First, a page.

Question N°1 : Can you please introduce yourself to those that may be new to your work ?

GUNSHIP is Dan Haigh, Alex Westaway, and Alex Gingell.

Question N°2 : When did you guys start the work on GUNSHIP ? What brought you to the Retro Scene and how came the idea to start a project like that ?

Dan: WAY back in time, I used to be a level designer working on various video games, I read Neal Stephenson’s  “Snow Crash”. I got inspired and wrote some tunes motivated by that book. That process planted a seed for secret synth love which remained dormant for a while. Fast forward 10 years, after Alex and I finished Fightstar’s “Be Human” album, we began tinkering with the idea of an electronic project. I like to learn, and the world of digital music and synths seemed to offer a fresh galaxy of information to absorb. Our early material done under the band name ‘False Flags’ was more industrial and well, perhaps we’ll put that EP out one day… However it wasn’t until I heard “Power Glove” on all-round-good-dude Jason Eisner’s “Hobo with a Shotgun” that I suddenly fell in love. All my childhood loves, memories and tastes somehow in musical form… Then – I built a motorcycle with my father in law called “GUNSHIP”. One night, I decided to ride to the cinema in London by myself on this bike. I took a chance and went to see this movie called ‘Drive’…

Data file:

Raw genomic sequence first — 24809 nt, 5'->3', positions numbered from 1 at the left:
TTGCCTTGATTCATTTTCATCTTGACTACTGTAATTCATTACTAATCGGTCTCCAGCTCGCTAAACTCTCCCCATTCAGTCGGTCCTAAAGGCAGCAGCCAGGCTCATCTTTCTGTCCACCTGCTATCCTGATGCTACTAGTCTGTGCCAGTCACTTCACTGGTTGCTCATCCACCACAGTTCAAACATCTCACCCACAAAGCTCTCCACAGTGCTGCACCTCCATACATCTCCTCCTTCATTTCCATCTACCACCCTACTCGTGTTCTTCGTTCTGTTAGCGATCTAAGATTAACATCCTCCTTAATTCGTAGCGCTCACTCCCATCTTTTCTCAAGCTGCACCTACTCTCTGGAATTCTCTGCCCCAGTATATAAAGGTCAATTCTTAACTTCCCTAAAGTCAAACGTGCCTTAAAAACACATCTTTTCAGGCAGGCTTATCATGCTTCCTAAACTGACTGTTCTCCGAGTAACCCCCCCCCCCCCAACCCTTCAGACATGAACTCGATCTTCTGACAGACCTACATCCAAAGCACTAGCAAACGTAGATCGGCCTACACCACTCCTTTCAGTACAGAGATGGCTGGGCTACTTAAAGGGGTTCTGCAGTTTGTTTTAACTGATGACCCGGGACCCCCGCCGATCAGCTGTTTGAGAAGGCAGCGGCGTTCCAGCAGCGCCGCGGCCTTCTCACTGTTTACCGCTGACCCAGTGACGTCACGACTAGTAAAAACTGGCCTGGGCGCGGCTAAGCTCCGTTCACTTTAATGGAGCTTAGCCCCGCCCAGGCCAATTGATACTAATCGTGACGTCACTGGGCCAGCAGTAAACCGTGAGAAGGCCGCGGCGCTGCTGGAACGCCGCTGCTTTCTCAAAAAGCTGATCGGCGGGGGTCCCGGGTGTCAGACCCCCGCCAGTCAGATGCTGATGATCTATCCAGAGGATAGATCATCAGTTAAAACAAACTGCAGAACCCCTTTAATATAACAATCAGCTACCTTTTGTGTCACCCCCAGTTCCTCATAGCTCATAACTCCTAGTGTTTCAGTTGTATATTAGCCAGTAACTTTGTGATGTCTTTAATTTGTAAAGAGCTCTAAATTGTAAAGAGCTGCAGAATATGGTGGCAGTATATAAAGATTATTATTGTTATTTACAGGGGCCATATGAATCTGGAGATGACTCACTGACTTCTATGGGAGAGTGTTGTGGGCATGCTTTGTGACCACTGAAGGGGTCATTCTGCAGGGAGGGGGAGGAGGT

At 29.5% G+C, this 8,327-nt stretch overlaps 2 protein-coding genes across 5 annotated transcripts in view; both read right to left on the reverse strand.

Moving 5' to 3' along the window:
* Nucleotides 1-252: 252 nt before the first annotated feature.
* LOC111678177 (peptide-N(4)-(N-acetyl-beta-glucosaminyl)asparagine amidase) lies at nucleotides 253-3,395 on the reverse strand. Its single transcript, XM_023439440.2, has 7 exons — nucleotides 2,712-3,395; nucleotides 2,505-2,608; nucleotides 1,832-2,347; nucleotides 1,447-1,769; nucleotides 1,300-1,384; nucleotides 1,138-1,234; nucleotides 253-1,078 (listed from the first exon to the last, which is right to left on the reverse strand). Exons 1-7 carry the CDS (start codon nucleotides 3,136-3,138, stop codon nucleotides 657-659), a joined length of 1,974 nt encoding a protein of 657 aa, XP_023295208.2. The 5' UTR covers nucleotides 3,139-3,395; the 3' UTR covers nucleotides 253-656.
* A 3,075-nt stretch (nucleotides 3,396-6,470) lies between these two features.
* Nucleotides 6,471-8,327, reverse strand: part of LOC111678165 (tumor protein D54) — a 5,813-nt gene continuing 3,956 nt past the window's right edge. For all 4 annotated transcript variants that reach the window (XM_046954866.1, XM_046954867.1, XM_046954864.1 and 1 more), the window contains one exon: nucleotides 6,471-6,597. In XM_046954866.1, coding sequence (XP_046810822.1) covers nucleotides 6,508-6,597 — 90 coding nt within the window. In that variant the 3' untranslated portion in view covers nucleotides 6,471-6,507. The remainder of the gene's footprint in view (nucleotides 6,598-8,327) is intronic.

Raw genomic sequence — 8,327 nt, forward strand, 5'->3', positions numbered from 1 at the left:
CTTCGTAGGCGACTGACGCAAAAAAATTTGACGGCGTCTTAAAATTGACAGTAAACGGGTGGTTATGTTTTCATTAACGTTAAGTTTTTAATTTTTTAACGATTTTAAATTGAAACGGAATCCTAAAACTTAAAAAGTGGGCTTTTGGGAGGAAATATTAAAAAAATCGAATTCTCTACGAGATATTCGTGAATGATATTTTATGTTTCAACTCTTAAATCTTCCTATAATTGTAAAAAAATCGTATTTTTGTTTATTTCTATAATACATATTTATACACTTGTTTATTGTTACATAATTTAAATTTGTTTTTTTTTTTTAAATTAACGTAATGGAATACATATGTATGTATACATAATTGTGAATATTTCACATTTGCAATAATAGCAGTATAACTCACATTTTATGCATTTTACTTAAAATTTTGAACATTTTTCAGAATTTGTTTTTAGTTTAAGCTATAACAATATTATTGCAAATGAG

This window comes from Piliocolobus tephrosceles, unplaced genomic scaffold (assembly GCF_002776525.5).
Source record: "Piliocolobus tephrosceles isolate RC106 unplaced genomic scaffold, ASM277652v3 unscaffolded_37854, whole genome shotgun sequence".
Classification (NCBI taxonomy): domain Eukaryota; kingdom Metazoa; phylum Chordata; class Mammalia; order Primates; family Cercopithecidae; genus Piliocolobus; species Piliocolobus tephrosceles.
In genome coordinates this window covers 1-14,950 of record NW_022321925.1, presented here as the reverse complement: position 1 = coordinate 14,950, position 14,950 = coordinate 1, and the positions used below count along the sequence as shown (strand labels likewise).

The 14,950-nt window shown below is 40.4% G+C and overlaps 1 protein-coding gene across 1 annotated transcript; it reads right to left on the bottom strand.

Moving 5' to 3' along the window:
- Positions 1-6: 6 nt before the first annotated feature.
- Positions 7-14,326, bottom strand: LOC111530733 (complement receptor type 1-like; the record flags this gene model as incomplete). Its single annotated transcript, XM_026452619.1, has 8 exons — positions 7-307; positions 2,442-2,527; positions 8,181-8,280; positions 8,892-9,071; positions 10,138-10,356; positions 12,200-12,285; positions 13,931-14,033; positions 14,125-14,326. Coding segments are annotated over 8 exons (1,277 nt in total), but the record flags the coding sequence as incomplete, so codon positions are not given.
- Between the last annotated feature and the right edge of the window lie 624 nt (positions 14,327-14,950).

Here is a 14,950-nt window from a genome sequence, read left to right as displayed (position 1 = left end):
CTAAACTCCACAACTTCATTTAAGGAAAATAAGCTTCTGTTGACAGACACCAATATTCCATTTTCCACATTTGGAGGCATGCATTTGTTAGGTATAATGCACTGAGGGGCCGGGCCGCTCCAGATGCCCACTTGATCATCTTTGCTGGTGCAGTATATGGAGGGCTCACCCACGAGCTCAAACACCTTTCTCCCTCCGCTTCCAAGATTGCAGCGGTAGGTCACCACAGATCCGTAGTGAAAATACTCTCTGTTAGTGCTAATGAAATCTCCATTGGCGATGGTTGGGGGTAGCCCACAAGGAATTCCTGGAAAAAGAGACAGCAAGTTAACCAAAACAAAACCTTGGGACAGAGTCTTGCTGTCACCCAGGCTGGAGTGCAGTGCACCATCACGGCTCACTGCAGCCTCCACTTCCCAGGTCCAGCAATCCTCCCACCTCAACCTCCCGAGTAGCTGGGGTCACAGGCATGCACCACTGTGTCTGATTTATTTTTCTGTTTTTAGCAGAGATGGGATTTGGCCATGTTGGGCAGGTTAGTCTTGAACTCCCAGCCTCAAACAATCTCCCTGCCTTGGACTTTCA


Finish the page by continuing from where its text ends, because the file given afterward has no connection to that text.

Picture the scene… Hot London – late night, ill advised attire for motorcycle driving…t-shirt and converse… haha… and walking into “Drive”…it was like a religious experience. It was the same way when I first saw id’s “DooM” – and thought – i have to make stuff like this…

Question N°3 : If you could choose one film director to make a music video for you who could that be ?

Alex W: Quentin Jerome Tarantino

Alex G: There are a lot of film directors whose work I greatly admire, but that wouldn’t necessarily be the right fit for Gunship. For us, I think I would want to hijack James Cameron and steer him away from 10 foot tall blue aliens and back to cyborgs, exosuits and space marines. Then I would resurrect Jordan Cronenweth (Blade Runner cinematographer) and put him on the job too.  Hell, as I’m already breaking laws of time and space, I’ll genetically engineer a mid-20s – mid 30s aged hybrid of Ridley Scott, James Cameron and John McTiernan.  I’ll make the team film at Pinewood with an English crew – that way the constant tea breaks will drive this mutant director crazy and the time constraints will result in a delirious piece of inspired 80s insanity.

Dan: I really feel that Alex G nailed that question and then some.

Question N°4 : What are the plans for GUNSHIP after the release of the Album ?

Alex G: Personally I’m hoping to make enough money to able to invest in a 3D printer so that I can engineer a swimming pool full of 3D printed tits, and drive my jeep into it.  If that all goes to plan, a second album will be a necessity in order to pay for the devastation.  Also I have another project involving a stadium full of 3D printed tits.

Question N°5: What is your earworm at the moment? What have you listening to on repeat recently?

Alex W: Jurassic Park theme / Bon Iver – For Emma, Forever Ago / Lonely The Brave